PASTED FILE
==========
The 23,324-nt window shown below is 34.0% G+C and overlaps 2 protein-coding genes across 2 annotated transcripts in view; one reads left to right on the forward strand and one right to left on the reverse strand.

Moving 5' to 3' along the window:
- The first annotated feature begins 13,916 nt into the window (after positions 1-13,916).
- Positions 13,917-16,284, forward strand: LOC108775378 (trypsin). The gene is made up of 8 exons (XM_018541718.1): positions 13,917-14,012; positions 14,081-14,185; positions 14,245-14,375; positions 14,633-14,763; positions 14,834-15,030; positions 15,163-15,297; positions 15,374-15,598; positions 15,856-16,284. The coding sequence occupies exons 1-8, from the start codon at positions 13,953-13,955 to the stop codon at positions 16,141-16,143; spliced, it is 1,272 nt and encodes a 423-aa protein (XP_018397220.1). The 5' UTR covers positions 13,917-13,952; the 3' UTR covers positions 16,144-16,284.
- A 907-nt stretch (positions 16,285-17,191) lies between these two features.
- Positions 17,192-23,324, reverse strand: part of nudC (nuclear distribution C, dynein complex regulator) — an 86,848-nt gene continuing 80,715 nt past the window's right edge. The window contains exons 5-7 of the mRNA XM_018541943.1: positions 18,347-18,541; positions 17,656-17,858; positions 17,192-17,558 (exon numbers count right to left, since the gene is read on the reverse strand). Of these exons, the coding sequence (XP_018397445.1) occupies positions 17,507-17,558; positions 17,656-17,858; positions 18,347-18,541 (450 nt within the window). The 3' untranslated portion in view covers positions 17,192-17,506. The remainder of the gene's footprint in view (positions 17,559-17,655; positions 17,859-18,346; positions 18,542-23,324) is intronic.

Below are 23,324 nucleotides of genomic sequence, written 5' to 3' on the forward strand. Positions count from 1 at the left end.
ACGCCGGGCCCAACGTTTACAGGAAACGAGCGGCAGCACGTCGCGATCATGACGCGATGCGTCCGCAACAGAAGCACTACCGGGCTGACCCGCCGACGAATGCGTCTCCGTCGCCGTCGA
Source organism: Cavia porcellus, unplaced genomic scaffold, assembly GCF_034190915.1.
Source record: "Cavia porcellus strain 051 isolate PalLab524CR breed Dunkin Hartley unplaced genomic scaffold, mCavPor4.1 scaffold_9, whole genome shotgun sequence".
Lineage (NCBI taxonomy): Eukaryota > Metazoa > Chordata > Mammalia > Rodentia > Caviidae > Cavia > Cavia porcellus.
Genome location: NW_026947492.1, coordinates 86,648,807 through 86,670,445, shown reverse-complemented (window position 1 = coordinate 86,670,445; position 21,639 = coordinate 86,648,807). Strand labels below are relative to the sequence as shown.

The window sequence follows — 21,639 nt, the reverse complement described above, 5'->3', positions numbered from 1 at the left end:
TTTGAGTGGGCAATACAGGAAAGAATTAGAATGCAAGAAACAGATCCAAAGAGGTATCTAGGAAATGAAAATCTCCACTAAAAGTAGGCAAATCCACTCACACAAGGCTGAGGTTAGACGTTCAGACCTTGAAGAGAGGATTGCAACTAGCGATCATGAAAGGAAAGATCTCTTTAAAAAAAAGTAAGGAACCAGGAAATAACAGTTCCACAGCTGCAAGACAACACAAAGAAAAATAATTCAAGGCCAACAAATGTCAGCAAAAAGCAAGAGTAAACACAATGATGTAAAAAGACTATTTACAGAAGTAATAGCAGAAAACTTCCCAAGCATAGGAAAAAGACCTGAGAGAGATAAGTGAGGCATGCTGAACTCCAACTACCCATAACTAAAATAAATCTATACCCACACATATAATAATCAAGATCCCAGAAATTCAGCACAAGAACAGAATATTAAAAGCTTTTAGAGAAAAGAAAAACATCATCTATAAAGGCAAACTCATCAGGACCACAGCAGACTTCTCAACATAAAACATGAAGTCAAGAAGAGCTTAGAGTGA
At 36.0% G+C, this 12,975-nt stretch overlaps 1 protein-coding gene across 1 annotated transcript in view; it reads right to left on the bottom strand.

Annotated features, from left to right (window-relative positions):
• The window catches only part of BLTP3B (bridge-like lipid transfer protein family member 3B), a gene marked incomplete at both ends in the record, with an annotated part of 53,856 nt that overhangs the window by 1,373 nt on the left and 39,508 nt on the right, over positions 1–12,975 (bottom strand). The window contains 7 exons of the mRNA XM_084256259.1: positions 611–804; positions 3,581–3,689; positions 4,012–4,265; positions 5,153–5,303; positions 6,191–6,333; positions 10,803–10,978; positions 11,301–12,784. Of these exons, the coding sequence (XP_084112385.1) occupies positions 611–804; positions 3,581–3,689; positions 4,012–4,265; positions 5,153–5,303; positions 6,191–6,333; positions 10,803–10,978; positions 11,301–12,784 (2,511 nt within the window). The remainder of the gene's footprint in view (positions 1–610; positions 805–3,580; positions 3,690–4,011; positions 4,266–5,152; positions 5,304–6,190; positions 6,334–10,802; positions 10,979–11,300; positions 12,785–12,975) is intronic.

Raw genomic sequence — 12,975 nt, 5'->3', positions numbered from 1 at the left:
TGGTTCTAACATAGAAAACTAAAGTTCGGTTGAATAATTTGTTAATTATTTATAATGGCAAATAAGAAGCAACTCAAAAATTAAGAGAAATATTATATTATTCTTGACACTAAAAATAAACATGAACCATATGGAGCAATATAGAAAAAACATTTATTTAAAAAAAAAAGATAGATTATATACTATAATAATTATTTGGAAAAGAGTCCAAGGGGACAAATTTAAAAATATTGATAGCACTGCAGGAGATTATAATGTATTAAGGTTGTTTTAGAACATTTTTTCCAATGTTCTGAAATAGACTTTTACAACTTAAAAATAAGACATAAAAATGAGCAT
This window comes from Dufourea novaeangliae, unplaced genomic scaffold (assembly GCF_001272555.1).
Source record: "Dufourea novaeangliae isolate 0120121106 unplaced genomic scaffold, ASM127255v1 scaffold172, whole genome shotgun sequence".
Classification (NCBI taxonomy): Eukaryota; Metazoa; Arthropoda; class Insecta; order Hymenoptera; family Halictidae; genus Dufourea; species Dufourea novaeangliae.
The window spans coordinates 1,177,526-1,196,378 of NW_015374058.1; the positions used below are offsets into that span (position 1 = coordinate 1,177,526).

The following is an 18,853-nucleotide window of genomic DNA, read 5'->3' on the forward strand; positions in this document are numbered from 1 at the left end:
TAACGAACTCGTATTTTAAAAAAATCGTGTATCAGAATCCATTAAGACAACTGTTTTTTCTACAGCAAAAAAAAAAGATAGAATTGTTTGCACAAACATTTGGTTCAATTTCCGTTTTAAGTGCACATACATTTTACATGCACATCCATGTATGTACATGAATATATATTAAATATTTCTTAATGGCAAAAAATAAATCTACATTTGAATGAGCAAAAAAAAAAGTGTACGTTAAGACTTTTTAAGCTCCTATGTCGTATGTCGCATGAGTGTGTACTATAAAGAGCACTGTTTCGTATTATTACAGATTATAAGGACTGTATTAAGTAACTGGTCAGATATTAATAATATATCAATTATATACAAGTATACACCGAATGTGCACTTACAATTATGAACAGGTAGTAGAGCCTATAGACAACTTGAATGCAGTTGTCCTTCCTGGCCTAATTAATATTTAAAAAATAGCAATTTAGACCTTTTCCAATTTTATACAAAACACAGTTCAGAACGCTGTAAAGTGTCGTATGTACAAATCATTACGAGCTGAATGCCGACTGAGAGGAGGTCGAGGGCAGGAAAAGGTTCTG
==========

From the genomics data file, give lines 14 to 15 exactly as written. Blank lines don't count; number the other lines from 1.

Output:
TTTGAGTGGGCAATACAGGAAAGAATTAGAATGCAAGAAACAGATCCAAAGAGGTATCTAGGAAATGAAAATCTCCACTAAAAGTAGGCAAATCCACTCACACAAGGCTGAGGTTAGACGTTCAGACCTTGAAGAGAGGATTGCAACTAGCGATCATGAAAGGAAAGATCTCTTTAAAAAAAAGTAAGGAACCAGGAAATAACAGTTCCACAGCTGCAAGACAACACAAAGAAAAATAATTCAAGGCCAACAAATGTCAGCAAAAAGCAAGAGTAAACACAATGATGTAAAAAGACTATTTACAGAAGTAATAGCAGAAAACTTCCCAAGCATAGGAAAAAGACCTGAGAGAGATAAGTGAGGCATGCTGAACTCCAACTACCCATAACTAAAATAAATCTATACCCACACATATAATAATCAAGATCCCAGAAATTCAGCACAAGAACAGAATATTAAAAGCTTTTAGAGAAAAGAAAAACATCATCTATAAAGGCAAACTCATCAGGACCACAGCAGACTTCTCAACATAAAACATGAAGTCAAGAAGAGCTTAGAGTGA
At 36.0% G+C, this 12,975-nt stretch overlaps 1 protein-coding gene across 1 annotated transcript in view; it reads right to left on the bottom strand.